December 5, 2023

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Culture Camp engages Sask Polytech students in Indigenous culture and traditions

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Evolving the future of recreation and tourism

Saskatchewan Polytechnic Recreation and Tourism Management first-year students experienced
Indigenous culture through interactive activities during a culture camp at Wanuskewin
Heritage Park on September 11 and 12.

Amy Peters, Diversity and Cultural Foundations instructor, explains it’s important
for students to learn about Indigenous culture early in the program, as it sets the
bar for the year. The culture camp at Wanuskewin introduced the students to traditional
techniques to prepare fish and hides. They also played games like double ball, a skills
and endurance-based game by Plains First Nations, which has influenced modern sports.

Misty Ledoux, representative workforce consultant at Sask Polytech, facilitated a
smudging and a Kairos Blanket Exercise to teach participants about Indigenous rights

“It’s an interactive activity where you’re walking in the shoes of Indigenous people.
It’s different from a lecture in a classroom or from reading a book because students
interact with one another. It can be a really emotional experience for students. There’s
a debrief after the blanket exercise. We have a lot of good discussion and there’s
a lot of sharing. The students appreciate other people’s perspectives,” she notes.

With the Truth and Reconciliation Commission 94 Calls to Action in mind, the practical
experiences at Wanuskewin help students gain a better understand of Indigenous realities,
traditions and inclusion.

“When you talk about reconciliation, you have to understand the why. For Indigenous
people, the land is so important, it’s tied to ceremony, history and language. Having
this understanding helps students be better at the jobs they get after graduation,”
adds Ledoux.

Says Peters, “My goal is to always balance enjoyable experiences to help us remember
Indigenous culture is alive while honouring and recognizing Indigenous history. It’s
important for everyone living here to know the context of where they live. We have
a lot of international students and its new information for them.”  

After the camp students continued their learning with the 4 Seasons of Reconciliation
course to learn about the history and culture of Indigenous communities across Canada,
including the history of residential schools and treaties. Peters notes it’s an intentional
way to prepare students for the National Day for Truth and Reconciliation.

“I hope this sets them up to really understand what September 30 is about. My hope
is that having this lived experience is something that encourages us to look at how
we continue working on the call to actions and how we continue to move forward.”

The Diversity and Cultural Foundations class has learning outcomes based on various
cultures while looking at inequalities to prepare students for careers as recreational
programmers, tour guides, tourism leaders or workers in the non-profit sector for
community development. For student Stephanie Ritchie, the experience of culture camp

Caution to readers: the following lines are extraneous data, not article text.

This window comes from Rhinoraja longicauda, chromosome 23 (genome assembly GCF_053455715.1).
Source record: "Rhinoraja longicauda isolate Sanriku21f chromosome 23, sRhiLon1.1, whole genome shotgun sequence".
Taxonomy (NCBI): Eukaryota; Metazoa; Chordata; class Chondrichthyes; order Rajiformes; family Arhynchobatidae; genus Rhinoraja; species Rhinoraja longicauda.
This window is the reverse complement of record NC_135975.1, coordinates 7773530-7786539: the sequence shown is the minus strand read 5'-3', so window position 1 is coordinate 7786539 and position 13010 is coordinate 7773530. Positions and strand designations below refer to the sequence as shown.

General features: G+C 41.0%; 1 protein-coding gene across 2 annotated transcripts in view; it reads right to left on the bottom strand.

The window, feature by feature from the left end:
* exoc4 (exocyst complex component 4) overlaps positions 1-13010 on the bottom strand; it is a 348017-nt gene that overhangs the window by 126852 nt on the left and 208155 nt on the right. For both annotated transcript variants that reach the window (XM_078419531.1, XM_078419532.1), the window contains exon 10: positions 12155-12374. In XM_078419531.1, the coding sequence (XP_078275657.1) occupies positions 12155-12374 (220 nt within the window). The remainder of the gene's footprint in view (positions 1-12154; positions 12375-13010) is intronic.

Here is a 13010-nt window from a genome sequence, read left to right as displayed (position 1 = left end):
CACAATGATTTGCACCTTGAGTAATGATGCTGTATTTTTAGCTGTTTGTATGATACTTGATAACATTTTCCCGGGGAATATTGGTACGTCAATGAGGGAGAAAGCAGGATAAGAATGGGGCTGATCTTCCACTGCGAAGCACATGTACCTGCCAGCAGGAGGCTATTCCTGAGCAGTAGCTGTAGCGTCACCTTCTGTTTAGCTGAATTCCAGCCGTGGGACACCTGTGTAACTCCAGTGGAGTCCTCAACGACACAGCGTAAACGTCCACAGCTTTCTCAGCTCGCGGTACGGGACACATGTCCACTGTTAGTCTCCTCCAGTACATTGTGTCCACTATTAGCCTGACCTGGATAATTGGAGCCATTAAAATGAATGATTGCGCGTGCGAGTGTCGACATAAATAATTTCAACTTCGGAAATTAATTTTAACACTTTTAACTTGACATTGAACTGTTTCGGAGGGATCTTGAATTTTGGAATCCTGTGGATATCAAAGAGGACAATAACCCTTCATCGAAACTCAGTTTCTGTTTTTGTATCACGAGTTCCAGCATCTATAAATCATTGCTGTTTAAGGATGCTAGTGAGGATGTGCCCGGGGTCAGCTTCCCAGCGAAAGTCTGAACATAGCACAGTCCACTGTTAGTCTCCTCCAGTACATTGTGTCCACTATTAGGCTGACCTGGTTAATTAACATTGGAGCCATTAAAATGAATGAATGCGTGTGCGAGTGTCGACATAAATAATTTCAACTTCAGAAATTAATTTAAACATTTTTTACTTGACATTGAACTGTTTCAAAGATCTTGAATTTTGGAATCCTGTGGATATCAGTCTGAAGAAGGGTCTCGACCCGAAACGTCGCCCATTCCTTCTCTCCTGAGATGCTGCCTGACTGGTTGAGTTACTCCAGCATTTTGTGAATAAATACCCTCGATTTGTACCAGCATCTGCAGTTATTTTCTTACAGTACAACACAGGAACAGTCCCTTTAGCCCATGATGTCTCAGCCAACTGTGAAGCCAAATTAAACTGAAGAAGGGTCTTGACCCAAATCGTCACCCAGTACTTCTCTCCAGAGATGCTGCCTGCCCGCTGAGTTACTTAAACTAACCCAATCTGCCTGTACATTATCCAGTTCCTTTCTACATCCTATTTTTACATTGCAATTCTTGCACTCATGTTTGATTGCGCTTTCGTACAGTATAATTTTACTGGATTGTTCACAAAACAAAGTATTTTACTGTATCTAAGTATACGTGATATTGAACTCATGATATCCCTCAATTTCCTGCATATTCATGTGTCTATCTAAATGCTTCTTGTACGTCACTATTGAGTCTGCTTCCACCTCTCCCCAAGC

helped her gain a deeper understanding of Indigenous communities around her.

“We heard Indigenous stories. We participated in a smudging. I had never done that
before. Day two really opened my eyes. We stepped into the shoes of Indigenous people,
so it was different than learning about Indigenous history in a classroom,” she explains
before adding, “I love travelling. I spent the last two years travelling and taking
in cultures. I realized I didn’t know a lot about the culture around me. With truth
and reconciliation, it’s important that we remember and fully understand what happened
in the past and see how we can help.”

Recreation and Tourism Management students will continue to visit Wanuskewin weekly
throughout their two-year diploma program. They have access to applied learning and
experiences at the site, which aren’t available in a classroom setting. The next event
will have second-year students run some outdoor activities for first-year students.
The day will begin with a land acknowledgment led by second-year students. This is an opportunity for second-year students to put elements they have learned
into practice.

Throughout the rest of the first semester, time spent at Wanuskewin will enable first-year
students to gain a better understanding of Indigenous perspectives on health, wellness
and ceremonies. These exchanges are vital to students and instructors alike.

“I work here in recreation and tourism because I have a strong belief in bringing
people together. This is how we break down barriers, by enjoying time together,” says

Learn more about Sask Polytech’s Recreation and Tourism Management program.

Wanuskewin culture camp

Wanuskewin culture camp

Wanuskewin culture camp

Sask Polytech is encouraging students and employees to wear orange on September 29 to honour First Nations, Métis and Inuit children who survived
residential schools and those who were lost. Sask Polytech is hosting
Orange Shirt Day events on Friday to accommodate the National Day for Truth and Reconciliation statutory

Saskatchewan Polytechnic is signatory to the SDG Accord. Sustainable Development Goal alignment is one of the ways Sask Polytech is leading the rise of polytechnic education.



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